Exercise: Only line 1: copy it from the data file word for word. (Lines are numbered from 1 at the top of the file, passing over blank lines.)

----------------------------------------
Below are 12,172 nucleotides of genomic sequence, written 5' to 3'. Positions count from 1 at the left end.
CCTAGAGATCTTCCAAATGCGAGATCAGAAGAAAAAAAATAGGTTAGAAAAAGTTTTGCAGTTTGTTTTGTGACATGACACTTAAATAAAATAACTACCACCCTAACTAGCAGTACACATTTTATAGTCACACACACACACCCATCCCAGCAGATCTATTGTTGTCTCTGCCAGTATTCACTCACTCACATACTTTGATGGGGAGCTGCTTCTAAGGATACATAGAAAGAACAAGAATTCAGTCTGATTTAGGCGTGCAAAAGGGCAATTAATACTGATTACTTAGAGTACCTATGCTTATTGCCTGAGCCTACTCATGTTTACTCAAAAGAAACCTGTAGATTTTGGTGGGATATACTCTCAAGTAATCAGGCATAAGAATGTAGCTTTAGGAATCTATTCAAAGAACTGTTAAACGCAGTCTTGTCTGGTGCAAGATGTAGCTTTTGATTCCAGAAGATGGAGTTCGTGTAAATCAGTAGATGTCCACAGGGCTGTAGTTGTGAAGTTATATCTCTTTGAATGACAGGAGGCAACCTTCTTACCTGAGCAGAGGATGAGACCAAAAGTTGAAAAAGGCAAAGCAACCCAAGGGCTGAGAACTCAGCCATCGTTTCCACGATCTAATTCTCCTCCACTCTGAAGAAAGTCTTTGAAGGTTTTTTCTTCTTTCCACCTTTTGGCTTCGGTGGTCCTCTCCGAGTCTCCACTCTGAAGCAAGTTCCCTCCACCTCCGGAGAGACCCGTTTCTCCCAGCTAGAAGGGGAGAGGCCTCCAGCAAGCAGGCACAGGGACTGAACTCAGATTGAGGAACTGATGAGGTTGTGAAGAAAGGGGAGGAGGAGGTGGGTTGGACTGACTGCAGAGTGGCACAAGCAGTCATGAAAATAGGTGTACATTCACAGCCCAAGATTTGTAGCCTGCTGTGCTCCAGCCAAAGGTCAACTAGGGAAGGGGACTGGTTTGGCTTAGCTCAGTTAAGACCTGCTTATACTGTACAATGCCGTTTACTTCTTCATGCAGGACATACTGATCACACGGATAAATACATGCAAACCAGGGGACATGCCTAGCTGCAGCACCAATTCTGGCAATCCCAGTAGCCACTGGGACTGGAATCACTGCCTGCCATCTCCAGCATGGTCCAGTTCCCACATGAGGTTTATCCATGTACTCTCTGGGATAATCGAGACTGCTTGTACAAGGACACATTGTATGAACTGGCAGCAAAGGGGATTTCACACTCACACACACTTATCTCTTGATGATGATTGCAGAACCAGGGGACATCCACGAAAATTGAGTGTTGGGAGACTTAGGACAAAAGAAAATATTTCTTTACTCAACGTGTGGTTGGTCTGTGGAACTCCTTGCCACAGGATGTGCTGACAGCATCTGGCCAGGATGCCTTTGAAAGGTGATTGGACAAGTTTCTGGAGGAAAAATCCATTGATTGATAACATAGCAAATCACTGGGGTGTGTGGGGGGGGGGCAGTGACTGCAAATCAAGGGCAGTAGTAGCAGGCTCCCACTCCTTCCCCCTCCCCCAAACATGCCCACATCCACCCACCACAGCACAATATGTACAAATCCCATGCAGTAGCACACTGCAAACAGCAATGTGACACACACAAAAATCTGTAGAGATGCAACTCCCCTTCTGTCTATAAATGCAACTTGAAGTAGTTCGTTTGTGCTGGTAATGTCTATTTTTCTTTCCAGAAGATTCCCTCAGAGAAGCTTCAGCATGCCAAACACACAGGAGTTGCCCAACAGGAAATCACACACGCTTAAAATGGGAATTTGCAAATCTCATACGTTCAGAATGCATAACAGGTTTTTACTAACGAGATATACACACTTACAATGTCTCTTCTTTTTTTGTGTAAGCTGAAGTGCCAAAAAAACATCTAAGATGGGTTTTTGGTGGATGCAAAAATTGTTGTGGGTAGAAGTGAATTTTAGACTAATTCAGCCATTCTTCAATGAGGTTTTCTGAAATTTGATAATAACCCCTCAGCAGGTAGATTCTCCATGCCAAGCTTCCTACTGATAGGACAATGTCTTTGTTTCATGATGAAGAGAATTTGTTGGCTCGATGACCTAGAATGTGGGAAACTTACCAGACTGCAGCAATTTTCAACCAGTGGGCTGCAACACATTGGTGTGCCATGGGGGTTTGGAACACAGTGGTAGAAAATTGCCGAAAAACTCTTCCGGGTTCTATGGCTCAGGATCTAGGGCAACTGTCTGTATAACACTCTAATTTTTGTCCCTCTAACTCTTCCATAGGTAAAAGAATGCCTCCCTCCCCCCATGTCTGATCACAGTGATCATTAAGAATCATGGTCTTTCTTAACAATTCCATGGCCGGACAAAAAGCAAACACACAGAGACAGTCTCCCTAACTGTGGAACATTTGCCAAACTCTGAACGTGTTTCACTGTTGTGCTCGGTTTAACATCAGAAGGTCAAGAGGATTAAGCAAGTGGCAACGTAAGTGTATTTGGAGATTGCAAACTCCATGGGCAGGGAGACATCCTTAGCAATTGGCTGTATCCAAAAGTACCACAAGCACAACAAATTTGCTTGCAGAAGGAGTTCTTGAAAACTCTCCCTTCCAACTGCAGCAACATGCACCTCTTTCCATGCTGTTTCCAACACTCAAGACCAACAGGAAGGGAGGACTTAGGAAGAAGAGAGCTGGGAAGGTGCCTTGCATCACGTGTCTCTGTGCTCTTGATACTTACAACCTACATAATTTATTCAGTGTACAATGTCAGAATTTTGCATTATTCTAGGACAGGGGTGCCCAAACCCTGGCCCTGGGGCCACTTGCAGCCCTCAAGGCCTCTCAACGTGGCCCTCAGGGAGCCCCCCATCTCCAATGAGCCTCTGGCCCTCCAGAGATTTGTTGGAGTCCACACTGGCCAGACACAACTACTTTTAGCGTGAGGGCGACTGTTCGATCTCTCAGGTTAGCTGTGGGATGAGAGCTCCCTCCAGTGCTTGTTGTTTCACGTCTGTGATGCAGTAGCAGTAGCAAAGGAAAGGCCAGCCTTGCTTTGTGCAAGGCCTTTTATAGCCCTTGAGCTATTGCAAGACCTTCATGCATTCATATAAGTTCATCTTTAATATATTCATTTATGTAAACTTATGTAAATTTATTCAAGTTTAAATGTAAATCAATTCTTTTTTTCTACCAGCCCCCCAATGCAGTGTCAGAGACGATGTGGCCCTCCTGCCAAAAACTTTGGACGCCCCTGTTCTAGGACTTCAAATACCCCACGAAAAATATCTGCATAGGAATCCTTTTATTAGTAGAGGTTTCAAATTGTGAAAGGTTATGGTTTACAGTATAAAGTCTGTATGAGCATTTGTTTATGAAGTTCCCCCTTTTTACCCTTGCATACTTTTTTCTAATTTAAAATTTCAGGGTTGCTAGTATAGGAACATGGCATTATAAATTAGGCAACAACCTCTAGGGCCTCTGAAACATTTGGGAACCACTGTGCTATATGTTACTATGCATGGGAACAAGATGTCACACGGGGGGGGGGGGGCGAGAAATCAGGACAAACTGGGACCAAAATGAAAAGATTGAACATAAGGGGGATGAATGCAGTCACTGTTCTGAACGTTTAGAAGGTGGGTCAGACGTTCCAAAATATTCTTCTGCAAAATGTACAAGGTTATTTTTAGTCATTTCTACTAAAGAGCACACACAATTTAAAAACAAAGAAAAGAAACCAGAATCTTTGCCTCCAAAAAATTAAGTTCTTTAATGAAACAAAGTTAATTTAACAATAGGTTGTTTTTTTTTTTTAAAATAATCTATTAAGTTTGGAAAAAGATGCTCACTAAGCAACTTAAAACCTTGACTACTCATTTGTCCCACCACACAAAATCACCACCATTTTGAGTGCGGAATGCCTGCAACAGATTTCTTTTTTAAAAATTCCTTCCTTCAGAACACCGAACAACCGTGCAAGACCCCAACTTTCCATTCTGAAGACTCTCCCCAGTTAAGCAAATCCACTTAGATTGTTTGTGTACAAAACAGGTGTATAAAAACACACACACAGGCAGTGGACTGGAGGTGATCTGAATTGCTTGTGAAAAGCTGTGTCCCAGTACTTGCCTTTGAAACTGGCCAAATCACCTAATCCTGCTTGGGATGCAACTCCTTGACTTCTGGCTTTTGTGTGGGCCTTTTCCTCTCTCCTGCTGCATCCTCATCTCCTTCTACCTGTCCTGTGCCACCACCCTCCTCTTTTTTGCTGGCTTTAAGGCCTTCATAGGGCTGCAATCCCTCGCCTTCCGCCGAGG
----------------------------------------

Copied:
Below are 12,172 nucleotides of genomic sequence, written 5' to 3'. Positions count from 1 at the left end.